That’s a new term to me, and I would have rather learned about it in any way other than reading the Guardian’s report on her death.
The American equivalent is a listening session for constituents featuring the elected official for the district. For example, a town hall meeting or a clinic for constituents.
I’m referring to Cox’s death as a murder, not as an assassination, because at this point the motive of the killer has not been established. As I’ve observed previously, first reports are always incomplete, and many times not accurate. Resisting the temptation to jump to conclusions has great intellectual merit even if that isn’t emotionally satisfying. But I’m not ruling out the possibility that it was an assassination.
Does expanding Flathead High School make sense?
The trustees of School District 5 think so. They’re asking the voters to approve $28.8 million in bonds this fall, with $18.2 million going for upgrades at parking space starved Flathead High that would increase the school’s capacity by 150 students. One million is allocated for acquiring parking space, but only on a willing seller basis.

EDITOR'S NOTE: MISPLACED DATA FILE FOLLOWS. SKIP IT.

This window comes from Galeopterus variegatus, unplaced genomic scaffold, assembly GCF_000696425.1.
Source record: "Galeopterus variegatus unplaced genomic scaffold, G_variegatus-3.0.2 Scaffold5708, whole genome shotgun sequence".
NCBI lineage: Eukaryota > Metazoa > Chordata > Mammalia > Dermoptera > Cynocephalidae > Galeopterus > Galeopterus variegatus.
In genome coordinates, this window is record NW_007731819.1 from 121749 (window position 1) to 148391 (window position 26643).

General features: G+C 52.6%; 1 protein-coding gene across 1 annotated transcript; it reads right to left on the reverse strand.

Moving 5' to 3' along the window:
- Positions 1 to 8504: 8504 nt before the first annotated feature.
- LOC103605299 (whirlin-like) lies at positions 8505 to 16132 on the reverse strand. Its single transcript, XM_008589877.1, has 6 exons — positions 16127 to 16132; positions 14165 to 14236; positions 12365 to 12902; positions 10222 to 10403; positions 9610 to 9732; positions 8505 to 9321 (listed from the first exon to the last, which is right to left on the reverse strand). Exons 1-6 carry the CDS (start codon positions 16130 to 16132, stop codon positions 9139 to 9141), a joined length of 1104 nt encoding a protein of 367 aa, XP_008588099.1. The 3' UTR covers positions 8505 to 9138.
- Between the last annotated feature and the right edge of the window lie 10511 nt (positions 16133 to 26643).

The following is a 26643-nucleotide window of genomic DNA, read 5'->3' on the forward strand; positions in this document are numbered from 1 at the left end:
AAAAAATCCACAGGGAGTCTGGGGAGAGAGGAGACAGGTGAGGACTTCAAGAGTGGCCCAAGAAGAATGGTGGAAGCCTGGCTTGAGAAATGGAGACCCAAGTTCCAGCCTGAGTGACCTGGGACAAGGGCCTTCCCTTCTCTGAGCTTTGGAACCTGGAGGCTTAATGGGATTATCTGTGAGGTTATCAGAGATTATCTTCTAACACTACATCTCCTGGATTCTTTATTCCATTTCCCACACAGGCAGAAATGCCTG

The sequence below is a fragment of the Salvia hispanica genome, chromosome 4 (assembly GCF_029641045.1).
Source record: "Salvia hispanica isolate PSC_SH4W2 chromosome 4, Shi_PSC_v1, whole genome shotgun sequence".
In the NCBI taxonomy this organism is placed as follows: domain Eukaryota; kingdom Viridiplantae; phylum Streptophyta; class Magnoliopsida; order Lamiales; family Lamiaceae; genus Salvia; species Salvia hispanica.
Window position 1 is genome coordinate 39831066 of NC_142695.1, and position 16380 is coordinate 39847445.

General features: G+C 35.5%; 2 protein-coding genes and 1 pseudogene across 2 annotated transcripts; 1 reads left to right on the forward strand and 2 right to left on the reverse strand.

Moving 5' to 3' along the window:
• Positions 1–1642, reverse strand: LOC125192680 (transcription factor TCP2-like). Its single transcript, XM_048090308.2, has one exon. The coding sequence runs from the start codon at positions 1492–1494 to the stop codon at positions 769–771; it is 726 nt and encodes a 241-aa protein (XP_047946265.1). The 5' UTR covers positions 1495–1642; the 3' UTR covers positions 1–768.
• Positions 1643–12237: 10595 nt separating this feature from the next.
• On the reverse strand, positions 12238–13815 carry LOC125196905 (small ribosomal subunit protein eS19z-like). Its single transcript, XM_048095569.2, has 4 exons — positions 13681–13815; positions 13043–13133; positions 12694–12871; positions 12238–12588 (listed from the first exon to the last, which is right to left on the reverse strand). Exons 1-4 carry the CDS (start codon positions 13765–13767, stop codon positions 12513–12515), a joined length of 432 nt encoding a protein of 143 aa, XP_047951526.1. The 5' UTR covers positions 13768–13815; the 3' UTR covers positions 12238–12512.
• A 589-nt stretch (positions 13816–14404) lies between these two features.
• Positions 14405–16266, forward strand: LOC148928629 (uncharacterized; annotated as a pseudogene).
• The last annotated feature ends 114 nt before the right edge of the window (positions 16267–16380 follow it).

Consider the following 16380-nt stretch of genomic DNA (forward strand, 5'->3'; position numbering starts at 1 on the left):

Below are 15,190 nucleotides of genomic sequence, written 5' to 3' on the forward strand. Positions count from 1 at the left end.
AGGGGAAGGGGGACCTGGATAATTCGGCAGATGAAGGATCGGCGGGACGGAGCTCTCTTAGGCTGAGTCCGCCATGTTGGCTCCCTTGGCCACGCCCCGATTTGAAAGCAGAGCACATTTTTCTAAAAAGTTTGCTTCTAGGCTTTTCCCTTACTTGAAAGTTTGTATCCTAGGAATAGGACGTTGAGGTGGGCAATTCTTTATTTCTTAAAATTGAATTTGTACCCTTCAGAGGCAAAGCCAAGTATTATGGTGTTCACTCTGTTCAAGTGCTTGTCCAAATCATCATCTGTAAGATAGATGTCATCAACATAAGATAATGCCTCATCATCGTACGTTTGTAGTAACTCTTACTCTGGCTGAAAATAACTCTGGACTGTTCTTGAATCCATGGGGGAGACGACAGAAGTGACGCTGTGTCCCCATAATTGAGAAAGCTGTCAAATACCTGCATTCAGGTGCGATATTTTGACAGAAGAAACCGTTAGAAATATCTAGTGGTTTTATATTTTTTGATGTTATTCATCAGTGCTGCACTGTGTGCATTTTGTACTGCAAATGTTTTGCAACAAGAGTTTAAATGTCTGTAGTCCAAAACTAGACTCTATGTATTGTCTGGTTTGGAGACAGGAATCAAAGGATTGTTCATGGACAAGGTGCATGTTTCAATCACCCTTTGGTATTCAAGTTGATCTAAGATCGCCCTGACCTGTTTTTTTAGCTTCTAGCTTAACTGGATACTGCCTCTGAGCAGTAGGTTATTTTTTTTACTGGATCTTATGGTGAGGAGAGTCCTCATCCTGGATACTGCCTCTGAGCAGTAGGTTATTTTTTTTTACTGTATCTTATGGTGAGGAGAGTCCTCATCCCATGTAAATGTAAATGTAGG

This makes little sense to me. Instead of pouring more money into an old building in a bad location, the trustees should be making long range plans to replace Flathead High with a new school on a tract of land large enough to accommodate 100 years of growth.
If more classroom space is needed, add another wing to Glacier High, where there is plenty of land and the building is only a decade old. That would make Glacier High the larger school by a significant amount, but there’s no reason the district’s two high school need to be roughly the same size.
Moving students from Flathead High to Glacier High also would solve the parking problem at Flathead High.
I doubt this bond will pass. And at this point, I don’t think it should pass.